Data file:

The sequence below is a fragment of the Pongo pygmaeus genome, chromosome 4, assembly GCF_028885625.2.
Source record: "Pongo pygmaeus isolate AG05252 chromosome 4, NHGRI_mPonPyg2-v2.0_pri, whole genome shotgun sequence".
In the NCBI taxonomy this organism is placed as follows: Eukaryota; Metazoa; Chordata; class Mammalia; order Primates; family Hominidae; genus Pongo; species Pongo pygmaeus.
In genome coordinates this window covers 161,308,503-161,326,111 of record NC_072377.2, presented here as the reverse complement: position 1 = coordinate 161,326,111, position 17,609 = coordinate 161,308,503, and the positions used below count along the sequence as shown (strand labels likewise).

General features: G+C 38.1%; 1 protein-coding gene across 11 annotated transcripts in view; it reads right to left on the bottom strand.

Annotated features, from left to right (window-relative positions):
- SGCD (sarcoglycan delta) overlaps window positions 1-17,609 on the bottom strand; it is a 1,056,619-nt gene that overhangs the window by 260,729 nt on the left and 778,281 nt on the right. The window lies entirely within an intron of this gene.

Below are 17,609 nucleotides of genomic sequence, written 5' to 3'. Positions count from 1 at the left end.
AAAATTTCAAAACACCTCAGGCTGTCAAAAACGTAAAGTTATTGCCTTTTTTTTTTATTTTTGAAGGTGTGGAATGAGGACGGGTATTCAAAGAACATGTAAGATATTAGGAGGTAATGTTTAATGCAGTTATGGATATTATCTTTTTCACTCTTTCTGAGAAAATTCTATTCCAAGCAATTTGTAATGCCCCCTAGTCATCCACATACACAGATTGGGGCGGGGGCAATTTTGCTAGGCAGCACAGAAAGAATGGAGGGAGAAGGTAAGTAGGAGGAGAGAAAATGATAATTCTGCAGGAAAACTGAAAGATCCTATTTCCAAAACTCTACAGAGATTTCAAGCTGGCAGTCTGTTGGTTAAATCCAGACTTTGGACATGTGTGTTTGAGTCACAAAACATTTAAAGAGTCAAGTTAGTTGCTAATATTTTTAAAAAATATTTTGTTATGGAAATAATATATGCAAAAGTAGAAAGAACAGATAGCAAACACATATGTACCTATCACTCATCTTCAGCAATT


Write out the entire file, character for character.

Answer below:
The sequence below is a fragment of the Pongo pygmaeus genome, chromosome 4, assembly GCF_028885625.2.
Source record: "Pongo pygmaeus isolate AG05252 chromosome 4, NHGRI_mPonPyg2-v2.0_pri, whole genome shotgun sequence".
In the NCBI taxonomy this organism is placed as follows: Eukaryota; Metazoa; Chordata; class Mammalia; order Primates; family Hominidae; genus Pongo; species Pongo pygmaeus.
In genome coordinates this window covers 161,308,503-161,326,111 of record NC_072377.2, presented here as the reverse complement: position 1 = coordinate 161,326,111, position 17,609 = coordinate 161,308,503, and the positions used below count along the sequence as shown (strand labels likewise).

General features: G+C 38.1%; 1 protein-coding gene across 11 annotated transcripts in view; it reads right to left on the bottom strand.

Annotated features, from left to right (window-relative positions):
- SGCD (sarcoglycan delta) overlaps window positions 1-17,609 on the bottom strand; it is a 1,056,619-nt gene that overhangs the window by 260,729 nt on the left and 778,281 nt on the right. The window lies entirely within an intron of this gene.

Below are 17,609 nucleotides of genomic sequence, written 5' to 3'. Positions count from 1 at the left end.
AAAATTTCAAAACACCTCAGGCTGTCAAAAACGTAAAGTTATTGCCTTTTTTTTTTATTTTTGAAGGTGTGGAATGAGGACGGGTATTCAAAGAACATGTAAGATATTAGGAGGTAATGTTTAATGCAGTTATGGATATTATCTTTTTCACTCTTTCTGAGAAAATTCTATTCCAAGCAATTTGTAATGCCCCCTAGTCATCCACATACACAGATTGGGGCGGGGGCAATTTTGCTAGGCAGCACAGAAAGAATGGAGGGAGAAGGTAAGTAGGAGGAGAGAAAATGATAATTCTGCAGGAAAACTGAAAGATCCTATTTCCAAAACTCTACAGAGATTTCAAGCTGGCAGTCTGTTGGTTAAATCCAGACTTTGGACATGTGTGTTTGAGTCACAAAACATTTAAAGAGTCAAGTTAGTTGCTAATATTTTTAAAAAATATTTTGTTATGGAAATAATATATGCAAAAGTAGAAAGAACAGATAGCAAACACATATGTACCTATCACTCATCTTCAGCAATT